May 11, 2015
Story & Photography by Gail G. Collins
With buildings, power lines and trees, Jakarta isn’t exactly suited to kite flying, but our Indonesian Heritage Society group enjoyed the next best thing: A trip to Layang Layang (Kite) Museum. Founded in 2003, it is the inspiration of Endang W. Puspoyo, who has been a longtime kite enthusiast. In fact, she was preparing for the next kite festival when we chatted. The grounds are a quiet, shady respite from the hectic city, and the day we visited, they swarmed with eager school children learning kite history.
Claims of inventing the kite are tied to China 3000 years ago, but are disputed by cave paintings in Indonesia. Either way, the kite has served as a research tool, fishing aid, and means of war time correspondence over the years. Some kites battle for excitement with glass-embedded strings that cut the other free to win. A kite’s ancient roots even find application in modern aviation. Still, a kite’s happiest moments have been as a leisure time activity. It requires little expense, materials or expertise to launch a piece of art that dances on the wind.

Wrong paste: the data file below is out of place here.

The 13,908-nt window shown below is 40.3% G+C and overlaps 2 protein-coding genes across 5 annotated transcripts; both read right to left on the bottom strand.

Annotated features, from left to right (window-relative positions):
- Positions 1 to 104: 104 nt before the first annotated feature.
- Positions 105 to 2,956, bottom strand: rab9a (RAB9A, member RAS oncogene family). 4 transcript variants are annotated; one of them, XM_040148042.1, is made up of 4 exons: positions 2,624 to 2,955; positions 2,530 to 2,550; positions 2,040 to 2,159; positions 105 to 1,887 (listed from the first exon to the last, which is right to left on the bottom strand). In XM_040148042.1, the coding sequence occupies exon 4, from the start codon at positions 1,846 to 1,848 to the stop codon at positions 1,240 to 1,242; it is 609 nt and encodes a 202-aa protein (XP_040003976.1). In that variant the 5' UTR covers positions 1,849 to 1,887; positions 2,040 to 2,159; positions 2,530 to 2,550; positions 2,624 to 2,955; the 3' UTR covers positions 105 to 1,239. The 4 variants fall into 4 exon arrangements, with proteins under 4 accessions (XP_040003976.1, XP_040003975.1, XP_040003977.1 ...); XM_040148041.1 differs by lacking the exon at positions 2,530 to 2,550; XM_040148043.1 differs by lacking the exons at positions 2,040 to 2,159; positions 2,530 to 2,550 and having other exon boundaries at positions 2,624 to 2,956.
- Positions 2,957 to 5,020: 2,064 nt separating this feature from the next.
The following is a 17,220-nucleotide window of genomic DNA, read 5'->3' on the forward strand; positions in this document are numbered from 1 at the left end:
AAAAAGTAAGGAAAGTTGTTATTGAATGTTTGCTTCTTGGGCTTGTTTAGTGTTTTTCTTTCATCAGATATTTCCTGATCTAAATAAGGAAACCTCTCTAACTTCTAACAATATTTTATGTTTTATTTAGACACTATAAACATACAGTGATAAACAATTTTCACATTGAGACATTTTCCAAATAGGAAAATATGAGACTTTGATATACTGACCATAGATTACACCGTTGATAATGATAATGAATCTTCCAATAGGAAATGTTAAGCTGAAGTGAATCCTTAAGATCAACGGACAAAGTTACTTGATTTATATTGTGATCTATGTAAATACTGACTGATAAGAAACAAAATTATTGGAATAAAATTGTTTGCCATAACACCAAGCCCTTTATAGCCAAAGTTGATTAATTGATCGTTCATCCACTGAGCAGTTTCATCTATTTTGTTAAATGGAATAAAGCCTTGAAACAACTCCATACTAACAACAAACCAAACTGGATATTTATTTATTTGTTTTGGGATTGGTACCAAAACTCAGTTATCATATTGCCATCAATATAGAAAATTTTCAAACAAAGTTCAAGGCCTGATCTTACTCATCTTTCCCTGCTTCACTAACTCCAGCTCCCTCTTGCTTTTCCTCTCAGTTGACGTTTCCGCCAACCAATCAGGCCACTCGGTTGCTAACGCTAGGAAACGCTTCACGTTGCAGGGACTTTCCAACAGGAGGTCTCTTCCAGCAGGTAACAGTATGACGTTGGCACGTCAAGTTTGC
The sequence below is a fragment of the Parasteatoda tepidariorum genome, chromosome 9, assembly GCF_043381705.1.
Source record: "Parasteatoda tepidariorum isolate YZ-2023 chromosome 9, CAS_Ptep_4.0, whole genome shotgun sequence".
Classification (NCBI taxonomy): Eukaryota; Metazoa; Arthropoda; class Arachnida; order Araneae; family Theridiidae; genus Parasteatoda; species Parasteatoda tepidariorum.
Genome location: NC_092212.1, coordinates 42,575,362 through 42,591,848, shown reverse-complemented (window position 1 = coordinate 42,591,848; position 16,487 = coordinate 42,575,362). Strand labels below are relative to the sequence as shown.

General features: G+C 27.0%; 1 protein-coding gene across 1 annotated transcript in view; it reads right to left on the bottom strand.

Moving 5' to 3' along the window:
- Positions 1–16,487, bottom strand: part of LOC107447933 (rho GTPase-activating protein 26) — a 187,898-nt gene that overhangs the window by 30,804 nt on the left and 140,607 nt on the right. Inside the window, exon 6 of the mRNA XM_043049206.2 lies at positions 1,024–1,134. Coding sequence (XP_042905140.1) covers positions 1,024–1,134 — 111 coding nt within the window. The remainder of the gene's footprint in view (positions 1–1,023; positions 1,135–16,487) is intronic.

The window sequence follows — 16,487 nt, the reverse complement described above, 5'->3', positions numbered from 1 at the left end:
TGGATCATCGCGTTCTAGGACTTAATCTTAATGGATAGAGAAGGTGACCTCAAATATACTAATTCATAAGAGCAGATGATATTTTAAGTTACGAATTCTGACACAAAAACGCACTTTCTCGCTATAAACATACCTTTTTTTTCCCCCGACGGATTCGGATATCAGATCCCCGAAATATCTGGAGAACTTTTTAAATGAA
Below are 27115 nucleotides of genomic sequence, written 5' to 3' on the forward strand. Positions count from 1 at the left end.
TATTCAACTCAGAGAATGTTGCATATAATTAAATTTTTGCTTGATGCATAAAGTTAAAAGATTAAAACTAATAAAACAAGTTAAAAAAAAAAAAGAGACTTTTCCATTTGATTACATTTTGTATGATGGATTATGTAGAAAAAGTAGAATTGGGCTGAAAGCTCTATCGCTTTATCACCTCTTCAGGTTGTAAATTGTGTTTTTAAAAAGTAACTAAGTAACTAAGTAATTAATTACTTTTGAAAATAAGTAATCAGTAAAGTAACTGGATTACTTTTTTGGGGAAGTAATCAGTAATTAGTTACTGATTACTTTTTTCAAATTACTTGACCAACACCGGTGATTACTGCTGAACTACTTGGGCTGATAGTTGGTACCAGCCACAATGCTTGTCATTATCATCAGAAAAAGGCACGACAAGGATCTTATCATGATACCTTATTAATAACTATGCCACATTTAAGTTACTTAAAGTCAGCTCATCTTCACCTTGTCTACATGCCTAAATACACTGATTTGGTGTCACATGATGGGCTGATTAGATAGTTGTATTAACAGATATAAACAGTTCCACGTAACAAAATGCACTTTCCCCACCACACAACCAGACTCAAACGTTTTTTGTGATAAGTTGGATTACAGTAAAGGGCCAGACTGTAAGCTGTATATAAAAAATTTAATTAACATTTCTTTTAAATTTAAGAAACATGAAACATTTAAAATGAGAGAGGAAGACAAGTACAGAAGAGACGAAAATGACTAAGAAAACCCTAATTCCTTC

Like the pleasures of a kite, the museum is a bargain at Rp. 10,000. The entrance includes a video of kite history and guided admission to a jam-packed building of historical displays. Kites have a special significance in Asia and unique designs, materials and colors can be noted in the various regions. The vintage exhibits feature Indonesia and beyond, like the bridal duo from Kalimantan and miniature models from China that really do catch a breeze. The variety boasts a 150-meter long dragon, boxy lion fish, dragonfly, sailing ship and jellyfish with tentacles. The museum building is an East Java house moved to the site and adds to the longstanding history of kites in Asia.
Nowadays, there are fighting and stunt kites, 3-D models and mammoth endeavors that take teams of 20 to launch. The Bali Kite Festival is one of the most well-known spectacles. If you can’t make it to the annual event, visit Layang Layang Museum instead.
For a small fee, guests can take a personally painted kite home as well. Our group created standard wing designs with wild images. It was a happy day of creativity. We were like Indonesian children, who sing about cutting a reed with a knife to make a kite:
“Ku ambil buluh sebatang, ku potong sama panjang … Ku raut dan ku timbang dengan benang, ku jadikan layang-layang.”
Layang Layang Museum:
Open Monday – Sunday at 09:00 to 17:00 (except national holidays)
Jl.H. Kamang No. 38
Pondok Labu, Jakarta 12450
Tel: 6221-765 8075 or 6221-7590 4863
Gail G. Collins writers internationally for magazines and has co-written two books on expatriate life. She feels writing is the perfect excuse to talk to strangers and know the world around her better.